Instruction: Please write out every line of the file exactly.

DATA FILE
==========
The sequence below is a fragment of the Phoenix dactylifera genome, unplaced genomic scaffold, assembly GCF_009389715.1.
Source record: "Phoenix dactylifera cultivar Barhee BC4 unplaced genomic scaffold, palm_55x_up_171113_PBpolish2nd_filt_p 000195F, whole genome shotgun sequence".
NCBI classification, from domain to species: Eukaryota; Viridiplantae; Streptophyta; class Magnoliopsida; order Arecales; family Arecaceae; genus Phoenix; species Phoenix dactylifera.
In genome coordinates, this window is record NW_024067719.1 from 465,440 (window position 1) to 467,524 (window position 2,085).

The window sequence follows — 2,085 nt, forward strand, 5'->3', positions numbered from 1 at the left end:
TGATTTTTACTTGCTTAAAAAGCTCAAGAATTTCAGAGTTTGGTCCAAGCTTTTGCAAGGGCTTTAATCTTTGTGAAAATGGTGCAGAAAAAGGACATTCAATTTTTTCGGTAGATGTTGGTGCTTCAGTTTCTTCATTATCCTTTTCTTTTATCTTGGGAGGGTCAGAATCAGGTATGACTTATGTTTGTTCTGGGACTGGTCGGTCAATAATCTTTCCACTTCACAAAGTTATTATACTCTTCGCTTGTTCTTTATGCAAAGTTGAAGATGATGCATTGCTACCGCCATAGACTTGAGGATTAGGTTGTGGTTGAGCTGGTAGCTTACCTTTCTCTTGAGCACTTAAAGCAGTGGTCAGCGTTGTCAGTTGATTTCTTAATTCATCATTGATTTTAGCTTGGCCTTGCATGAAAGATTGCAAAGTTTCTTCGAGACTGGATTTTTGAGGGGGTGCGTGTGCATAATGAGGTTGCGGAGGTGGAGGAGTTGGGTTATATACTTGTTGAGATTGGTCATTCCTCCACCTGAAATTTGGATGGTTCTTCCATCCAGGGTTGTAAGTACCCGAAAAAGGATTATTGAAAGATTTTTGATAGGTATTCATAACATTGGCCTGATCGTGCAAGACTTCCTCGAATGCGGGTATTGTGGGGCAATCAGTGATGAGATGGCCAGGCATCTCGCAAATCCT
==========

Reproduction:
The sequence below is a fragment of the Phoenix dactylifera genome, unplaced genomic scaffold, assembly GCF_009389715.1.
Source record: "Phoenix dactylifera cultivar Barhee BC4 unplaced genomic scaffold, palm_55x_up_171113_PBpolish2nd_filt_p 000195F, whole genome shotgun sequence".
NCBI classification, from domain to species: Eukaryota; Viridiplantae; Streptophyta; class Magnoliopsida; order Arecales; family Arecaceae; genus Phoenix; species Phoenix dactylifera.
In genome coordinates, this window is record NW_024067719.1 from 465,440 (window position 1) to 467,524 (window position 2,085).

The window sequence follows — 2,085 nt, forward strand, 5'->3', positions numbered from 1 at the left end:
TGATTTTTACTTGCTTAAAAAGCTCAAGAATTTCAGAGTTTGGTCCAAGCTTTTGCAAGGGCTTTAATCTTTGTGAAAATGGTGCAGAAAAAGGACATTCAATTTTTTCGGTAGATGTTGGTGCTTCAGTTTCTTCATTATCCTTTTCTTTTATCTTGGGAGGGTCAGAATCAGGTATGACTTATGTTTGTTCTGGGACTGGTCGGTCAATAATCTTTCCACTTCACAAAGTTATTATACTCTTCGCTTGTTCTTTATGCAAAGTTGAAGATGATGCATTGCTACCGCCATAGACTTGAGGATTAGGTTGTGGTTGAGCTGGTAGCTTACCTTTCTCTTGAGCACTTAAAGCAGTGGTCAGCGTTGTCAGTTGATTTCTTAATTCATCATTGATTTTAGCTTGGCCTTGCATGAAAGATTGCAAAGTTTCTTCGAGACTGGATTTTTGAGGGGGTGCGTGTGCATAATGAGGTTGCGGAGGTGGAGGAGTTGGGTTATATACTTGTTGAGATTGGTCATTCCTCCACCTGAAATTTGGATGGTTCTTCCATCCAGGGTTGTAAGTACCCGAAAAAGGATTATTGAAAGATTTTTGATAGGTATTCATAACATTGGCCTGATCGTGCAAGACTTCCTCGAATGCGGGTATTGTGGGGCAATCAGTGATGAGATGGCCAGGCATCTCGCAAATCCT